Heard from the AIMA / Women in Capital Markets event: Breaking Barriers - Diversity & Performance

11/23/18 11:03 AM

“Diversity is being invited to the party; inclusion is being asked to dance.” – Verna Myers, diversity and inclusion expert

Castle Hall was pleased to attend the recent AIMA / Women in Capital Markets roundtable on Diversity & Performance. We picked some highlights from the insightful conversation:

  • Lack of diversity emerging as a source of potential risk: Diversity is no longer a “nice to have” as a way to drive innovation and decrease groupthink. As clients and governmental / regulatory agencies increase demands for transparency and disclosure, lack of evidence of diversity across levels of seniority and functions is beginning to get firms noticed. If you are an asset manager looking for an allocation (or to retain an allocation), you probably don’t want to be singled out as a diversity outlier, especially as investors are discussing how to use ESG frameworks to measure and rank asset managers on a ‘good corporate citizen’ scale. How would your firm rank?

  • Diversity is a journey: Start out by measuring specific areas and then problem solve to determine how to tackle each area to drive the desired result. For example, one way representation can be measured is across the pay scale and promotions. What about making mentorship opportunities available to junior team members, whether within your firm or via external resources. Have you thought about a succession planning framework that drives diversity?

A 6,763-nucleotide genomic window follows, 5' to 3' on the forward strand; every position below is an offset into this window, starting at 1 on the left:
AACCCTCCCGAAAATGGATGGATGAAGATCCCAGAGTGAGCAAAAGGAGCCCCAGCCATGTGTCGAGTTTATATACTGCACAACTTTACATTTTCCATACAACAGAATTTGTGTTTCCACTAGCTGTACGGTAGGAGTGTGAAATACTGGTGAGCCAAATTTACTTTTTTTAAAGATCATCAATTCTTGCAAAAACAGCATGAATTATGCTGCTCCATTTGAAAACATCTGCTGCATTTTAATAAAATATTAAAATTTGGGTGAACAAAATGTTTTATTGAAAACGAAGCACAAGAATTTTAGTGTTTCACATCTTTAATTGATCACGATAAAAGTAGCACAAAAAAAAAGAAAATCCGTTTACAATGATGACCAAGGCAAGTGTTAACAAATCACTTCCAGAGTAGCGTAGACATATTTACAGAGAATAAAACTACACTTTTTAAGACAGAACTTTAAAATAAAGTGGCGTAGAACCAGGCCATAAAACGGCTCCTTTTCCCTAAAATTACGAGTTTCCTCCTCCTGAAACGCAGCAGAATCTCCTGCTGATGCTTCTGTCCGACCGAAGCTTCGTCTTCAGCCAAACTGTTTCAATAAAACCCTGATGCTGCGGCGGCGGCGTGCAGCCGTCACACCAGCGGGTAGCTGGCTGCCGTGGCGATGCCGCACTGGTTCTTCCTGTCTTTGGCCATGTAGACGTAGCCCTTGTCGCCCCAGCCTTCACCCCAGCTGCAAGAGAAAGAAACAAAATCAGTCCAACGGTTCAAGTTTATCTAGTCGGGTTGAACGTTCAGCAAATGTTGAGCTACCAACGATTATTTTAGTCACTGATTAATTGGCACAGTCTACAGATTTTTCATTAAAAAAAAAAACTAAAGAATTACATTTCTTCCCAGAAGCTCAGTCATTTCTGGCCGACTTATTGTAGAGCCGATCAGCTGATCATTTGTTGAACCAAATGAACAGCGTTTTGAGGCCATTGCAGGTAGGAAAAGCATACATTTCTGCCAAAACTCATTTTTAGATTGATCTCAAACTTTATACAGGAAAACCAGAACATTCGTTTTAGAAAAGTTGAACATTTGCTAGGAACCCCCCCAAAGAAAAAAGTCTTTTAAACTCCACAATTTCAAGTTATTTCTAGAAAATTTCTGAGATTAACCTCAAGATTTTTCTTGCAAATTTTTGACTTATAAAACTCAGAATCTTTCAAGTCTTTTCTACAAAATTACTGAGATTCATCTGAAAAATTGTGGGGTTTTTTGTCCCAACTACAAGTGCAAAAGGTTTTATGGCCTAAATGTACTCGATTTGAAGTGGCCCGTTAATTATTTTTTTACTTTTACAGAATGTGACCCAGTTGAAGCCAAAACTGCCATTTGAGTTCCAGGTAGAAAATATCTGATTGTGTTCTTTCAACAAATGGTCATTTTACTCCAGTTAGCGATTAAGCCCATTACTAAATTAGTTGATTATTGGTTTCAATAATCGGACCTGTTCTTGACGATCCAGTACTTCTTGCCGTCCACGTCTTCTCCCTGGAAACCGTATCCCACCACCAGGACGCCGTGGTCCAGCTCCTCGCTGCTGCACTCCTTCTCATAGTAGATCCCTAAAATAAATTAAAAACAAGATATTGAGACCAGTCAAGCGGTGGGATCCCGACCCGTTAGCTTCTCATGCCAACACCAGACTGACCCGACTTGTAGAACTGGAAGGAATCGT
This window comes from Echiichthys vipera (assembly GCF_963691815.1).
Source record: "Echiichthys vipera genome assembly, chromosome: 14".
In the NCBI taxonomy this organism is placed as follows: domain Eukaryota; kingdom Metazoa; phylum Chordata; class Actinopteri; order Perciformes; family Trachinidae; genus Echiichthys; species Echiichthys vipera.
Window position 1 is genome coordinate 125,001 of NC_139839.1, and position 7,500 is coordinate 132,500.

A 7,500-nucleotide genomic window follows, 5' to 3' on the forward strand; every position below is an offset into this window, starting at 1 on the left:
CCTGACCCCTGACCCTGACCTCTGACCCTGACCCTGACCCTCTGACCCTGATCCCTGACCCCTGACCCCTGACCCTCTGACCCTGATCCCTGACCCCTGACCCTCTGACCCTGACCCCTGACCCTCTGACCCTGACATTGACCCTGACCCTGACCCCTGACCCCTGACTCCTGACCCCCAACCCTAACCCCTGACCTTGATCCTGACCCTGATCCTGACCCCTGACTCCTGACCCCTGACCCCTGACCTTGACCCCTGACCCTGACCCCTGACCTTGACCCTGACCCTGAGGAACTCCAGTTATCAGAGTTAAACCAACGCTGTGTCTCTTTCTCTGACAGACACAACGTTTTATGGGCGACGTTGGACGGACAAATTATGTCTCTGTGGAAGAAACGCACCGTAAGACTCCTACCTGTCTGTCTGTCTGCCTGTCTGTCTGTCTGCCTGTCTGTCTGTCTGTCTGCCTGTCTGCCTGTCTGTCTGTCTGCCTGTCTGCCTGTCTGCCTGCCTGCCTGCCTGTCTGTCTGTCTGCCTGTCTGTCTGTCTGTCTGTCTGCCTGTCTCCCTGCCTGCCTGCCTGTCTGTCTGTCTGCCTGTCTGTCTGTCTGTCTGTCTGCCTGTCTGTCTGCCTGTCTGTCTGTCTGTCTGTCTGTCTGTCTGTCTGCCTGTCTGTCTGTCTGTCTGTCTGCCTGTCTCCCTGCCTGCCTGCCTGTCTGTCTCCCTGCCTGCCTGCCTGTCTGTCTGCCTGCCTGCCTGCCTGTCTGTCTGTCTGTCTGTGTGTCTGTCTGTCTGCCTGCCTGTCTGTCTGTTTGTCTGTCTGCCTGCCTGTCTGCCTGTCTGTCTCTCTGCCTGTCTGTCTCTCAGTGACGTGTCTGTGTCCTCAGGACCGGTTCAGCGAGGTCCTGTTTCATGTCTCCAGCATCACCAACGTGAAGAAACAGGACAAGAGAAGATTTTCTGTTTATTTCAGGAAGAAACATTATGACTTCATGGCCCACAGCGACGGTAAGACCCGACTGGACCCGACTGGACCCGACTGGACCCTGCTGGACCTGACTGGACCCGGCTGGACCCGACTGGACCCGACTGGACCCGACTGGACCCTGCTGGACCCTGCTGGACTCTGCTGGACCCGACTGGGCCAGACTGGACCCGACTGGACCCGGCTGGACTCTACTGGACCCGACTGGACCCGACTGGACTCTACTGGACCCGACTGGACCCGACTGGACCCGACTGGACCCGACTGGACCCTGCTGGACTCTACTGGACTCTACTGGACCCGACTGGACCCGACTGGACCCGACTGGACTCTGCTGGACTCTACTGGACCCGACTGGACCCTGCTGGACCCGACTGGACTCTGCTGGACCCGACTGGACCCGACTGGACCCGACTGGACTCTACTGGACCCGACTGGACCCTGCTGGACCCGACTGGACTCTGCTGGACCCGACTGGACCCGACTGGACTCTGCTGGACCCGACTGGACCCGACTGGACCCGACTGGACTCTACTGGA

• Diversity drives performance: Asset managers with a diverse team and collaborative culture are increasingly seen as those who make better investment decisions. Diverse asset managers are likely better equipped to navigate new paradigms: a unified team with a “lateral thought” approach is already putting together frameworks for scenarios that don’t yet exist.

  • Filter your bias at recruitment: Savvy firms are looking at better ways of recruiting with a focus on critical skill sets and moving away from traditional “it’s who you know” network recruiting. Unilever was cited as an example: the firm increased diversity in only two years by shifting their recruiting process away from traditional job fairs / relationship building with recruiters to online games that screen for specific desired skill sets: e.g. risk appetite, emotional intelligence, IQ, etc. A great tip is to shorten the number of criteria on a job posting: what are the top 5 things a new recruit should bring to your table?

Many thanks to the panelists and to the organizers for a successful event! We are looking forward to seeing evolving diversity in practice as we conduct due diligence on asset managers across the globe.

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